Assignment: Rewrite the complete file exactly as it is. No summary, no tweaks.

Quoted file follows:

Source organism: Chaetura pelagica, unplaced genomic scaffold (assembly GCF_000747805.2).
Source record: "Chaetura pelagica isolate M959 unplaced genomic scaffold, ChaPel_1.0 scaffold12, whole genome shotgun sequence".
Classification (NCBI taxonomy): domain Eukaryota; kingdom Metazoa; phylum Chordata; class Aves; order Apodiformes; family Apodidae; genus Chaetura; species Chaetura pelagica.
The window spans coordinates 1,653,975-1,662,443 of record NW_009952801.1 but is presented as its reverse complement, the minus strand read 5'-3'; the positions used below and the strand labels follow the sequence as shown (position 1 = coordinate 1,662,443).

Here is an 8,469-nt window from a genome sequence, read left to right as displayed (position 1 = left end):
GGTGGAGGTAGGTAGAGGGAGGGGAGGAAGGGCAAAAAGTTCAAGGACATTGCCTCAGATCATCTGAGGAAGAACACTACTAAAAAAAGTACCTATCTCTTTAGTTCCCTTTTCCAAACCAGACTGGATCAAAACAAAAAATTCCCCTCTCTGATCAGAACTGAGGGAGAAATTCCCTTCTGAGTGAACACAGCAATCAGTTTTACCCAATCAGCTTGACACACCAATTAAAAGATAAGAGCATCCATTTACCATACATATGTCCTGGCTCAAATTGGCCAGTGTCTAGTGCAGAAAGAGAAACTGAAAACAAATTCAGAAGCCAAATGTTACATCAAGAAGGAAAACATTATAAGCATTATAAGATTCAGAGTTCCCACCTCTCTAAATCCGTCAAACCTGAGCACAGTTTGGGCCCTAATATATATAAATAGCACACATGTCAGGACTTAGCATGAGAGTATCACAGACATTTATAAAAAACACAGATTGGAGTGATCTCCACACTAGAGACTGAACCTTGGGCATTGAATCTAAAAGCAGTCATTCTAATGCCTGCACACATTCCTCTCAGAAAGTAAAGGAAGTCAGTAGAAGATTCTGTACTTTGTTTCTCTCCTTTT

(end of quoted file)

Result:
Source organism: Chaetura pelagica, unplaced genomic scaffold (assembly GCF_000747805.2).
Source record: "Chaetura pelagica isolate M959 unplaced genomic scaffold, ChaPel_1.0 scaffold12, whole genome shotgun sequence".
Classification (NCBI taxonomy): domain Eukaryota; kingdom Metazoa; phylum Chordata; class Aves; order Apodiformes; family Apodidae; genus Chaetura; species Chaetura pelagica.
The window spans coordinates 1,653,975-1,662,443 of record NW_009952801.1 but is presented as its reverse complement, the minus strand read 5'-3'; the positions used below and the strand labels follow the sequence as shown (position 1 = coordinate 1,662,443).

Here is an 8,469-nt window from a genome sequence, read left to right as displayed (position 1 = left end):
GGTGGAGGTAGGTAGAGGGAGGGGAGGAAGGGCAAAAAGTTCAAGGACATTGCCTCAGATCATCTGAGGAAGAACACTACTAAAAAAAGTACCTATCTCTTTAGTTCCCTTTTCCAAACCAGACTGGATCAAAACAAAAAATTCCCCTCTCTGATCAGAACTGAGGGAGAAATTCCCTTCTGAGTGAACACAGCAATCAGTTTTACCCAATCAGCTTGACACACCAATTAAAAGATAAGAGCATCCATTTACCATACATATGTCCTGGCTCAAATTGGCCAGTGTCTAGTGCAGAAAGAGAAACTGAAAACAAATTCAGAAGCCAAATGTTACATCAAGAAGGAAAACATTATAAGCATTATAAGATTCAGAGTTCCCACCTCTCTAAATCCGTCAAACCTGAGCACAGTTTGGGCCCTAATATATATAAATAGCACACATGTCAGGACTTAGCATGAGAGTATCACAGACATTTATAAAAAACACAGATTGGAGTGATCTCCACACTAGAGACTGAACCTTGGGCATTGAATCTAAAAGCAGTCATTCTAATGCCTGCACACATTCCTCTCAGAAAGTAAAGGAAGTCAGTAGAAGATTCTGTACTTTGTTTCTCTCCTTTT